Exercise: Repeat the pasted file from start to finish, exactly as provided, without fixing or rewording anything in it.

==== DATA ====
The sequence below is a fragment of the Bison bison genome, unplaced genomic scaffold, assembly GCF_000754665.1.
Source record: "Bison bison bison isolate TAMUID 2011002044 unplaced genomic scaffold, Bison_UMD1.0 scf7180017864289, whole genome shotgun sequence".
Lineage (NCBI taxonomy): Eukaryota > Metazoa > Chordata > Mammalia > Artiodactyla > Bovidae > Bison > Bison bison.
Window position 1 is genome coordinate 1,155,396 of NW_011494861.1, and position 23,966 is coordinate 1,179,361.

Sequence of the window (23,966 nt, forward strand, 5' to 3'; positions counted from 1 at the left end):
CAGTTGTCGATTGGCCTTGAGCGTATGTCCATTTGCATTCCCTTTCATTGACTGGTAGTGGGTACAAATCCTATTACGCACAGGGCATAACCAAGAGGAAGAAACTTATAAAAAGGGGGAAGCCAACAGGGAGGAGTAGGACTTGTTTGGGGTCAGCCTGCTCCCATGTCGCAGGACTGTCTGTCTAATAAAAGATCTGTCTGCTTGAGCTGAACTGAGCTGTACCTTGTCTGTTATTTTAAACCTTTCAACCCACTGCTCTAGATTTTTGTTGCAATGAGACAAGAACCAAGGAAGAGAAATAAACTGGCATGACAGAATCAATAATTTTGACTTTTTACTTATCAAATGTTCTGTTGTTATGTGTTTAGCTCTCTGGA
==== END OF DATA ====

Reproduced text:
The sequence below is a fragment of the Bison bison genome, unplaced genomic scaffold, assembly GCF_000754665.1.
Source record: "Bison bison bison isolate TAMUID 2011002044 unplaced genomic scaffold, Bison_UMD1.0 scf7180017864289, whole genome shotgun sequence".
Lineage (NCBI taxonomy): Eukaryota > Metazoa > Chordata > Mammalia > Artiodactyla > Bovidae > Bison > Bison bison.
Window position 1 is genome coordinate 1,155,396 of NW_011494861.1, and position 23,966 is coordinate 1,179,361.

Sequence of the window (23,966 nt, forward strand, 5' to 3'; positions counted from 1 at the left end):
CAGTTGTCGATTGGCCTTGAGCGTATGTCCATTTGCATTCCCTTTCATTGACTGGTAGTGGGTACAAATCCTATTACGCACAGGGCATAACCAAGAGGAAGAAACTTATAAAAAGGGGGAAGCCAACAGGGAGGAGTAGGACTTGTTTGGGGTCAGCCTGCTCCCATGTCGCAGGACTGTCTGTCTAATAAAAGATCTGTCTGCTTGAGCTGAACTGAGCTGTACCTTGTCTGTTATTTTAAACCTTTCAACCCACTGCTCTAGATTTTTGTTGCAATGAGACAAGAACCAAGGAAGAGAAATAAACTGGCATGACAGAATCAATAATTTTGACTTTTTACTTATCAAATGTTCTGTTGTTATGTGTTTAGCTCTCTGGA